What Chabad Got Right

I launched a new project last week and I’m alternating between excitement, despair, and abject, mind-shattering, horrifyingly loud shame.

My yetzer hora’s going nuts-o, like a madman at the supermarket, shoving grocery carts to block my path from doing something as seemingly innocuous as picking out bananas. Or starting a fun, contemporary art postcard subscription service. 

My mind sweats in fear of what I have done. All I hear is me. Yet I’m also starving for myself and not finding it anywhere. 

I’m having trouble separating between me and everyone else; we’re all bleeding into one, painful feeling of apprehension.

It’s pretty clear I need a good dose of Chabad philosophy to even myself out.

I think we can all agree that one thing Chabad tradition- and in particular its last and most cherished Rebbe– got right was the establishment of healthy, spiritual habits.

Daily study of Chitas for one; Chumash, Tanya, and Tehillim, plus three chapters of Rambam for those hardy enough to take on more.

Birthday rituals starting from a young age as a day of introspection, tzedaka, tehillim, and farbrengens. 

The 12 Pesukim. Oh Gd, the 12 Pesukim.

I always think about what a random passerby must think of these hardcore munchkin activists shouting en masse in a foreign tongue at the top of their lungs.

Truth be told, seeing hundreds of kids at one of Chabad’s many community rallies in Crown Heights, with their fists in the air, screaming back Hebrew verses at the tops of their lungs looks really weird.

 It’s like the spiritual inverse of a KKK rally.

“IN THE BEGINNING!” the leader shouts in Hebrew from the podium, pumping his fist upward. 

“IN THE BEGINNING!” the hundreds of kids roar back, arms raised in unison.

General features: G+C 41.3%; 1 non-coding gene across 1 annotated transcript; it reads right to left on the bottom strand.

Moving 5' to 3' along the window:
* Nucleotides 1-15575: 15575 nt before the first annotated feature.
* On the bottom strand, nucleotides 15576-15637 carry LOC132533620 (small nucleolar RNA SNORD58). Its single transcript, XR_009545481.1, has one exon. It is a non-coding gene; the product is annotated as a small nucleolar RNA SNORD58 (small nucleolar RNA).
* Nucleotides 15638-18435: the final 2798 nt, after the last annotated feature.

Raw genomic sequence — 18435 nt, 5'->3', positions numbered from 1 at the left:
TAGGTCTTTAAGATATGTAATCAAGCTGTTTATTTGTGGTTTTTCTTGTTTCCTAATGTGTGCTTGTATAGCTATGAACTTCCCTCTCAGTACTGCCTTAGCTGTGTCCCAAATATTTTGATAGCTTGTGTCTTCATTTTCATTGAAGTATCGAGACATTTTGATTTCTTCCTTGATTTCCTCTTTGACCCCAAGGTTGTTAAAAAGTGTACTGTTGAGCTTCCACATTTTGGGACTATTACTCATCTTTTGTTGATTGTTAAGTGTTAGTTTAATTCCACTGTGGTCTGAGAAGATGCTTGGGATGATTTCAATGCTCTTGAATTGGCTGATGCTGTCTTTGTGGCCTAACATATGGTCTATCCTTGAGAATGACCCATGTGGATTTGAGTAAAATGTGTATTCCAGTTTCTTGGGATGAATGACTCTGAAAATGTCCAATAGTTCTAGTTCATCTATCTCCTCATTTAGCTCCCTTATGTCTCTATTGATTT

The crowd goes wild.

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It just kills me. The best. 

I digress.

Chabad- like most religions and cultures- recognizes that the ego (or what Chabad calls the animal soul) is one of our greatest enemies, though Chabad also sees it refreshingly as one of our most potential allies.

The idea that one should study Chassidus before davening, early in the morning, is a fantastic spiritual habit.  When I actually get myself to do it, it helps me escape the heaviness of the world and body I’ve woken up to.

“Think,” it urges me, tempting me like cold orange juice and an almond flour banana chocolate chip muffin.

“Chew on this.

Go upwards.

This world we live on, is actually one of many, many other worlds.

Each world made up of many different elements, fitting together. Myriads of angels. 

We’re just a seed of an idea in Gd’s brain.

Gd has many seeds. 

We are but rays of the sun. But within the sun itself, it is as if all of the light that shines forth into the universe is is nothingness.

‘For surely its radiance and light glow and spread forth there too; more strongly, in fact, than they spread forth and glow in the space of the universe. Being close to its source, the light is more intense. But there — within the sun — its very existence is nullified within that of its source; it is as though [the light] were absolutely non-existent. All that is seen within the sun is the sun itself, not the light which is merely a product, an offshoot of the sun.

…Exactly so, figuratively speaking, is the very existence of the world.

…This is the true meaning of G‑d’s unity — that He alone exists, and there is nothing besides Him. (Chapter 33, Tanya)’.”

Between unraveling the jungle of “Where We Are” to “What Here Is” and “Who Is We” and “Where Is He”, I lose my all-encompassing sense of self. The skin that previously encased my brain, suffocating me, peels off.  My mind rides on the flow of engaged love in thinking, learning, and understanding.

I realize I’m not that important, and that’s a good thing. I’m just an earthly vessel with a strange, dynamic power source surging within. Or who I am is that strange power source. Either way, everything functions.

Life doesn’t appear so serious anymore. The world doesn’t feel so heavy. It’s actually light and pulling me up with it. I’m riding the waves. I’m part of the bobbing sea.

It’s hard to always feel like human-fleshsuit-sized miniature prisons. Props, Chabad, for establishing the spiritual habit of early morning intellectual meditation.

It has got to be part of the answer. Or at least the question. Or something. Or probably better yet- nothing.